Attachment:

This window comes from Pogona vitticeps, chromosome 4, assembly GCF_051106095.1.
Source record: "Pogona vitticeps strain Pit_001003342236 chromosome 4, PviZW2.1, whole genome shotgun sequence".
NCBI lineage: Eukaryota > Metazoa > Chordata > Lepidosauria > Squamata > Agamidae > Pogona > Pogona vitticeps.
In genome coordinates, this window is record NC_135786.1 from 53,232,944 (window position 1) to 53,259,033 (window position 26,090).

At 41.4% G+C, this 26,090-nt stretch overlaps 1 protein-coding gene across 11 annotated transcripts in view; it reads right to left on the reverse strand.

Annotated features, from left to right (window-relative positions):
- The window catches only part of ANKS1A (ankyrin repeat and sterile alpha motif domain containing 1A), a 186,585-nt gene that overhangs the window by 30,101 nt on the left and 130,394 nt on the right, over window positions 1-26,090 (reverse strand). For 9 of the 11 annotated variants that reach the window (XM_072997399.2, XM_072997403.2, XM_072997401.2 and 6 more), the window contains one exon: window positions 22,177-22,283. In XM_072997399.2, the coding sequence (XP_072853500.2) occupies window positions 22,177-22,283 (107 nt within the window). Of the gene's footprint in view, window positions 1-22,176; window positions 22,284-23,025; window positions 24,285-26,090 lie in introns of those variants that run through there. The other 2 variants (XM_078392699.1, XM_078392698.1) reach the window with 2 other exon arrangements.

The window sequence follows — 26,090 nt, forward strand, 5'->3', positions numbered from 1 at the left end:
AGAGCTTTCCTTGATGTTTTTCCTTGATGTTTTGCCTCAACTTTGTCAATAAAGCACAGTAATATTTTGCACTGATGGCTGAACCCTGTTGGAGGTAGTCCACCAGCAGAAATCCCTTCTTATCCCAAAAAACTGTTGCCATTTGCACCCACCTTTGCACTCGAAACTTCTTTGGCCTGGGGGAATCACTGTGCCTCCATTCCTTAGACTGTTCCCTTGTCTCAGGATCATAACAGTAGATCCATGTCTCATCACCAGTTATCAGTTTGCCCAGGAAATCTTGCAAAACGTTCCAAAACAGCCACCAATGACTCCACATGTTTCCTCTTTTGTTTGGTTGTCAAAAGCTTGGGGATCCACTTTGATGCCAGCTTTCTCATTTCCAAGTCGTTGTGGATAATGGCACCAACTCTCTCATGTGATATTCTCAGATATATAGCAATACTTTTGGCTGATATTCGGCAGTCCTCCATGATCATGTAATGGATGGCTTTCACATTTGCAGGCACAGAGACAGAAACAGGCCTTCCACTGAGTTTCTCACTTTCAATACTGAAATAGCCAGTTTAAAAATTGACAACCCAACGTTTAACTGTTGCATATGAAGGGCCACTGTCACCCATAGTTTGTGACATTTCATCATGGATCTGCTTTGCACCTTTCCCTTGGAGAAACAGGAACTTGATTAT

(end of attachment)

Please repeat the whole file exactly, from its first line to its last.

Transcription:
This window comes from Pogona vitticeps, chromosome 4, assembly GCF_051106095.1.
Source record: "Pogona vitticeps strain Pit_001003342236 chromosome 4, PviZW2.1, whole genome shotgun sequence".
NCBI lineage: Eukaryota > Metazoa > Chordata > Lepidosauria > Squamata > Agamidae > Pogona > Pogona vitticeps.
In genome coordinates, this window is record NC_135786.1 from 53,232,944 (window position 1) to 53,259,033 (window position 26,090).

At 41.4% G+C, this 26,090-nt stretch overlaps 1 protein-coding gene across 11 annotated transcripts in view; it reads right to left on the reverse strand.

Annotated features, from left to right (window-relative positions):
- The window catches only part of ANKS1A (ankyrin repeat and sterile alpha motif domain containing 1A), a 186,585-nt gene that overhangs the window by 30,101 nt on the left and 130,394 nt on the right, over window positions 1-26,090 (reverse strand). For 9 of the 11 annotated variants that reach the window (XM_072997399.2, XM_072997403.2, XM_072997401.2 and 6 more), the window contains one exon: window positions 22,177-22,283. In XM_072997399.2, the coding sequence (XP_072853500.2) occupies window positions 22,177-22,283 (107 nt within the window). Of the gene's footprint in view, window positions 1-22,176; window positions 22,284-23,025; window positions 24,285-26,090 lie in introns of those variants that run through there. The other 2 variants (XM_078392699.1, XM_078392698.1) reach the window with 2 other exon arrangements.

The window sequence follows — 26,090 nt, forward strand, 5'->3', positions numbered from 1 at the left end:
AGAGCTTTCCTTGATGTTTTTCCTTGATGTTTTGCCTCAACTTTGTCAATAAAGCACAGTAATATTTTGCACTGATGGCTGAACCCTGTTGGAGGTAGTCCACCAGCAGAAATCCCTTCTTATCCCAAAAAACTGTTGCCATTTGCACCCACCTTTGCACTCGAAACTTCTTTGGCCTGGGGGAATCACTGTGCCTCCATTCCTTAGACTGTTCCCTTGTCTCAGGATCATAACAGTAGATCCATGTCTCATCACCAGTTATCAGTTTGCCCAGGAAATCTTGCAAAACGTTCCAAAACAGCCACCAATGACTCCACATGTTTCCTCTTTTGTTTGGTTGTCAAAAGCTTGGGGATCCACTTTGATGCCAGCTTTCTCATTTCCAAGTCGTTGTGGATAATGGCACCAACTCTCTCATGTGATATTCTCAGATATATAGCAATACTTTTGGCTGATATTCGGCAGTCCTCCATGATCATGTAATGGATGGCTTTCACATTTGCAGGCACAGAGACAGAAACAGGCCTTCCACTGAGTTTCTCACTTTCAATACTGAAATAGCCAGTTTAAAAATTGACAACCCAACGTTTAACTGTTGCATATGAAGGGCCACTGTCACCCATAGTTTGTGACATTTCATCATGGATCTGCTTTGCACCTTTCCCTTGGAGAAACAGGAACTTGATTAT